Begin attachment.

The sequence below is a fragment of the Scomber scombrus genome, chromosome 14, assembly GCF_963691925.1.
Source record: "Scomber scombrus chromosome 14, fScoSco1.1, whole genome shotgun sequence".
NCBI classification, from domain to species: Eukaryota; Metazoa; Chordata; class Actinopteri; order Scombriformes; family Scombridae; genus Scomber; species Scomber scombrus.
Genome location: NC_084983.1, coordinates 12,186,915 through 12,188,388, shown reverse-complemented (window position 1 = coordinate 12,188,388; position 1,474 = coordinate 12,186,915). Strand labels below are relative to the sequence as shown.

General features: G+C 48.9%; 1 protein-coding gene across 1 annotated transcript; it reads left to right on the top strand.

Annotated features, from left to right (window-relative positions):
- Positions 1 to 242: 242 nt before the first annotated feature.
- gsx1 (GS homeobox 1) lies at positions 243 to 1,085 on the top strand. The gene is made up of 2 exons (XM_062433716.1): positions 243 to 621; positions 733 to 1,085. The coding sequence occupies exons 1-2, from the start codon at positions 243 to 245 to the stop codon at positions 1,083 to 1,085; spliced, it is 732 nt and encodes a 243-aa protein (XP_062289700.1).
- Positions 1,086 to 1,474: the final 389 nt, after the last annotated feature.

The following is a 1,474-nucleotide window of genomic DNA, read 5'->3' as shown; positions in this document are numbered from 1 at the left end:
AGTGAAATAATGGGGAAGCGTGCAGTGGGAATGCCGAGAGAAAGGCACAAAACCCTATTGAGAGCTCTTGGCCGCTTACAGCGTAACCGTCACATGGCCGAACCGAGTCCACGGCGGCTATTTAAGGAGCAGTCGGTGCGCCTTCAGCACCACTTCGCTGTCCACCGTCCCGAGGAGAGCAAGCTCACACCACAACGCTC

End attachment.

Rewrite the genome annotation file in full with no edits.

The sequence below is a fragment of the Scomber scombrus genome, chromosome 14, assembly GCF_963691925.1.
Source record: "Scomber scombrus chromosome 14, fScoSco1.1, whole genome shotgun sequence".
NCBI classification, from domain to species: Eukaryota; Metazoa; Chordata; class Actinopteri; order Scombriformes; family Scombridae; genus Scomber; species Scomber scombrus.
Genome location: NC_084983.1, coordinates 12,186,915 through 12,188,388, shown reverse-complemented (window position 1 = coordinate 12,188,388; position 1,474 = coordinate 12,186,915). Strand labels below are relative to the sequence as shown.

General features: G+C 48.9%; 1 protein-coding gene across 1 annotated transcript; it reads left to right on the top strand.

Annotated features, from left to right (window-relative positions):
- Positions 1 to 242: 242 nt before the first annotated feature.
- gsx1 (GS homeobox 1) lies at positions 243 to 1,085 on the top strand. The gene is made up of 2 exons (XM_062433716.1): positions 243 to 621; positions 733 to 1,085. The coding sequence occupies exons 1-2, from the start codon at positions 243 to 245 to the stop codon at positions 1,083 to 1,085; spliced, it is 732 nt and encodes a 243-aa protein (XP_062289700.1).
- Positions 1,086 to 1,474: the final 389 nt, after the last annotated feature.

The following is a 1,474-nucleotide window of genomic DNA, read 5'->3' as shown; positions in this document are numbered from 1 at the left end:
AGTGAAATAATGGGGAAGCGTGCAGTGGGAATGCCGAGAGAAAGGCACAAAACCCTATTGAGAGCTCTTGGCCGCTTACAGCGTAACCGTCACATGGCCGAACCGAGTCCACGGCGGCTATTTAAGGAGCAGTCGGTGCGCCTTCAGCACCACTTCGCTGTCCACCGTCCCGAGGAGAGCAAGCTCACACCACAACGCTC